Tiny Mukago Potatoes
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Tiny Mukago potatoes are very small, aerial tubers, most averaging the size of a shelled English pea, approximately one centimeter in diameter. They are oval to round in shape and have dark brown to gray, russeted skin. The inner flesh is pale cream to white with a sticky texture, similar to taro root. When cooked, Tiny Mukago potatoes take on a soft, bean-like texture and have an earthy, slightly bitter taste.
Tiny Mukago potatoes are available in the fall.
Tiny Mukago potatoes, botanically classified as Dioscorea japonica, are the small, aerial tubers of the yamaimo, or Japanese yam plant. The yamaimo is known as the mountain potato and is best known for its large underground tuber which can take up to three or four years to mature. The Tiny Mukago potatoes are the edible, aerial bulbils that appear annually and grow on the vine of the plant. Once harvested, they are planted to grow more yamaimo root or are utilized as a food source. Tiny Mukago potatoes are also known as Potato Bulbs, Potato Buds, Yam Berries and Yam Nuts. They are considered to be a delicacy in Japan.
Tiny Mukago potatoes contain vitamin B1, B2, B6, and C as well as potassium, calcium, and magnesium.
Tiny Mukago potatoes can be consumed raw or cooked, but taste best when boiled lightly, grilled, or fried in oil and salted. Tiny Mukago potatoes are often served as a bar snack in Japan. They are also used in miso soup and boiled along with rice to make Tiny Mukago Gohan (potato rice). They pair well with gingko nuts, burdock root, lotus root, carrots, chestnuts, mushrooms, garlic, parsley, kombu, and sake. Tiny Mukago potatoes have a relatively long shelf life as long as they are stored in a cool, dry place.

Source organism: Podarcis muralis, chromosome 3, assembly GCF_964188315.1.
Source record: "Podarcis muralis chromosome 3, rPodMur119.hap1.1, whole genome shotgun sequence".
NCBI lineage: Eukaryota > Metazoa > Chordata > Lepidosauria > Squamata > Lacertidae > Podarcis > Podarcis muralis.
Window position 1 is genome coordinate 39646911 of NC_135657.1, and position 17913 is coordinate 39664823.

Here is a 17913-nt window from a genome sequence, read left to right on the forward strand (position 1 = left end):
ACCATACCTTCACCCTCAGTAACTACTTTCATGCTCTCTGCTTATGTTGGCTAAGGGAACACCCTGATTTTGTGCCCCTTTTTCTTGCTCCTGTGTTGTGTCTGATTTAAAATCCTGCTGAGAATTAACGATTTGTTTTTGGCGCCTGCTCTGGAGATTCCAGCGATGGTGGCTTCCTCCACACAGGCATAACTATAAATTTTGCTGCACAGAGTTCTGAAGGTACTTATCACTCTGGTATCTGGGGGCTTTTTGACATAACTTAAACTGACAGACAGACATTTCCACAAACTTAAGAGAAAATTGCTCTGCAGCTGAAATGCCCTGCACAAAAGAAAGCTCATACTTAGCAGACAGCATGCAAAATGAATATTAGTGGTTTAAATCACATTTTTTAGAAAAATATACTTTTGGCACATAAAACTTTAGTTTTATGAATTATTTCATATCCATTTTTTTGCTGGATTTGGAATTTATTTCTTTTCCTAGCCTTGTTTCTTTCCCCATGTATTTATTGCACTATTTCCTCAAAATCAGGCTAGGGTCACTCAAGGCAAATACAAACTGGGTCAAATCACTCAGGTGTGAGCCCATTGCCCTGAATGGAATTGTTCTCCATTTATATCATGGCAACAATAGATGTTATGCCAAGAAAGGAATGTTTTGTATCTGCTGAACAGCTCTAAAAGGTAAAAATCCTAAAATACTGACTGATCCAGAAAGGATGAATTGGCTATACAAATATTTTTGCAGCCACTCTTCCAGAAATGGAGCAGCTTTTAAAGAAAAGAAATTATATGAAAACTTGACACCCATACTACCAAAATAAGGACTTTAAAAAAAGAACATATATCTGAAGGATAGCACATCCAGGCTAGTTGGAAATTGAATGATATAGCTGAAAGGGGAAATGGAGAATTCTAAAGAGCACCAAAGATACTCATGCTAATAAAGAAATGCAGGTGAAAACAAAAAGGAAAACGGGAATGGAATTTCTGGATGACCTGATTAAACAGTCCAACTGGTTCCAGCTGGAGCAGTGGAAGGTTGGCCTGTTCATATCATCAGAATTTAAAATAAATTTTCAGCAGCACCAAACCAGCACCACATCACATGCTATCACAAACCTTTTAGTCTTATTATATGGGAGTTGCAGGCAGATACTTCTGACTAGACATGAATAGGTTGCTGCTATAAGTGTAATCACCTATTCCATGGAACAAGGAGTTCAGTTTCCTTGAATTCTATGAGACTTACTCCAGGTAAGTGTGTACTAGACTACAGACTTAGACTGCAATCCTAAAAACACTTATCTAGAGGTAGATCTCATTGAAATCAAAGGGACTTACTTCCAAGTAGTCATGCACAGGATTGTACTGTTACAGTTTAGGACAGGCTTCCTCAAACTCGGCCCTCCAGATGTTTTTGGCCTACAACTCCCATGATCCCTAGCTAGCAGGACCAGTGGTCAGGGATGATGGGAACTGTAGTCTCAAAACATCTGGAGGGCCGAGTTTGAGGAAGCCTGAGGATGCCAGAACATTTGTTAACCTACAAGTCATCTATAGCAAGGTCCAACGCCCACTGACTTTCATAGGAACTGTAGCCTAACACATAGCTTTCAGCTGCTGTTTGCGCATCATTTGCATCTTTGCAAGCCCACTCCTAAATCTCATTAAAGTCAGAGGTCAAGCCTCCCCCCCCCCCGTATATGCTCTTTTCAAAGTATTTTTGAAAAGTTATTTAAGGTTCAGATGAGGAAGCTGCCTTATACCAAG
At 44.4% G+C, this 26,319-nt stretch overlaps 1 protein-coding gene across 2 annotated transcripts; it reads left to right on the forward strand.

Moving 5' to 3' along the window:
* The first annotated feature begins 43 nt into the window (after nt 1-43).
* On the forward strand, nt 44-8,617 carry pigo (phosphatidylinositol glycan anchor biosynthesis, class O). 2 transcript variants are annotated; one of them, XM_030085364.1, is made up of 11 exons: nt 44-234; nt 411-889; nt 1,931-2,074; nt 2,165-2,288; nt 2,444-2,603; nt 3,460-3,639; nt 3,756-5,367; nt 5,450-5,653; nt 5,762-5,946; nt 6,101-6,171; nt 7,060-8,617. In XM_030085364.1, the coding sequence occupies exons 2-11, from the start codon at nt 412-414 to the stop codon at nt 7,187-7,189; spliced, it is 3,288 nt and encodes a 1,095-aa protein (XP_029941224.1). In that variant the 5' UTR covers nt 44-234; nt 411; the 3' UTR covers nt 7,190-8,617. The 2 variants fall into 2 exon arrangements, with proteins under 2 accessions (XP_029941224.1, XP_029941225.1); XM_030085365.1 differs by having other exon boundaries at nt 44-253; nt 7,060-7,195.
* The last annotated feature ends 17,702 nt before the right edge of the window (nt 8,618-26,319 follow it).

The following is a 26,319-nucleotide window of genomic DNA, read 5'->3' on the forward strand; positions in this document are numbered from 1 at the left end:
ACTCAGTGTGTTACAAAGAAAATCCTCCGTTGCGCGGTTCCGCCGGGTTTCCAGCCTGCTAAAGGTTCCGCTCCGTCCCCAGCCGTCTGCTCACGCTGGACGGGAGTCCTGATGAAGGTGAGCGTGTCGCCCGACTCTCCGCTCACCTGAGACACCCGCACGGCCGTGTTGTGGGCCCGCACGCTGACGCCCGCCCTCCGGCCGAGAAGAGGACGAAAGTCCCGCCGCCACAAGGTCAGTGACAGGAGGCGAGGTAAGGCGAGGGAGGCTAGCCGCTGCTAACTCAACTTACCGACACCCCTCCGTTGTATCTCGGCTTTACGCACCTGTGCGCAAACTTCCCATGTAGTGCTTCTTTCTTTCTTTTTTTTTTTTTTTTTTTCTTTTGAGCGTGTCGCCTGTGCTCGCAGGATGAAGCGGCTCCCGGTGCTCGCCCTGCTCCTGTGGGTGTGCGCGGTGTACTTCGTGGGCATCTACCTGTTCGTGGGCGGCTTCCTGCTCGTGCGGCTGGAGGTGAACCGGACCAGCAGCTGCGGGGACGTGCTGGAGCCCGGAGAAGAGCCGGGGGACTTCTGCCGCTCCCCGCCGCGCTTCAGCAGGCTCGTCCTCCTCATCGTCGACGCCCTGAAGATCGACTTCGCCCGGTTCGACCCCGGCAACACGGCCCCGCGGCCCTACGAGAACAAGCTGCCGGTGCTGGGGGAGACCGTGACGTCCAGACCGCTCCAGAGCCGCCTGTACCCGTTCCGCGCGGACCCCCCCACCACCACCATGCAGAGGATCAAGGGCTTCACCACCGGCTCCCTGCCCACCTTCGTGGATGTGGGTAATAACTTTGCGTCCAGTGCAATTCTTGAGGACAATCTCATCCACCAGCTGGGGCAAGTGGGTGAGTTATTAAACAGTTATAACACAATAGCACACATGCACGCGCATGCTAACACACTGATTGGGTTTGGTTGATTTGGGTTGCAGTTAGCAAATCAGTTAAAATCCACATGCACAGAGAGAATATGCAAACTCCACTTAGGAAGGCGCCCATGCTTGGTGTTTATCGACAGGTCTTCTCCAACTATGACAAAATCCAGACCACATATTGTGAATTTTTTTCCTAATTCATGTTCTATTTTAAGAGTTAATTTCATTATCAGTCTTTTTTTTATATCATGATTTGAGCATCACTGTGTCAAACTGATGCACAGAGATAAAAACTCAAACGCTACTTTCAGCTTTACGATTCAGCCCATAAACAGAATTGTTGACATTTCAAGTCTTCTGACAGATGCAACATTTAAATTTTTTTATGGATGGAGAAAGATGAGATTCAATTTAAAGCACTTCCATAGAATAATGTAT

Tiny Mukago potatoes are a rarity outside of Japan, where Native Ibarakians in Tsukuba and Ibaraki still often refer to the Mukago by their ancient name, Nukago. Tiny Mukago potatoes are used in shojin-ryori (Japanese temple food), which makes use of foraged ingredients. Tiny Mukgao potatoes were also mentioned in a Shijo school text, one of the earliest records devoted to the preparation and presentation of food in Japan. The text, which dates back to 1489 A.D., indicates that an elaborate plate, which ought to be appropriate for the rank of the person the dish is being served to, should be used to serve skewers of grilled Tiny Mukago potatoes and fish cakes.
Tiny Mukago potatoes are native to Japan, China, and Korea. The yamaimo plant grows naturally along rivers and forest edges and in the mountains of Japan, where it has a history of cultivation dating back to 50,000 BCE. Today, the yamaimo plant is grown in home gardens both for its large, underground yams and for the Tiny Mukago aerial tubers. Tiny Mukago potatoes thrive in temperate climates and are found mainly in Japan.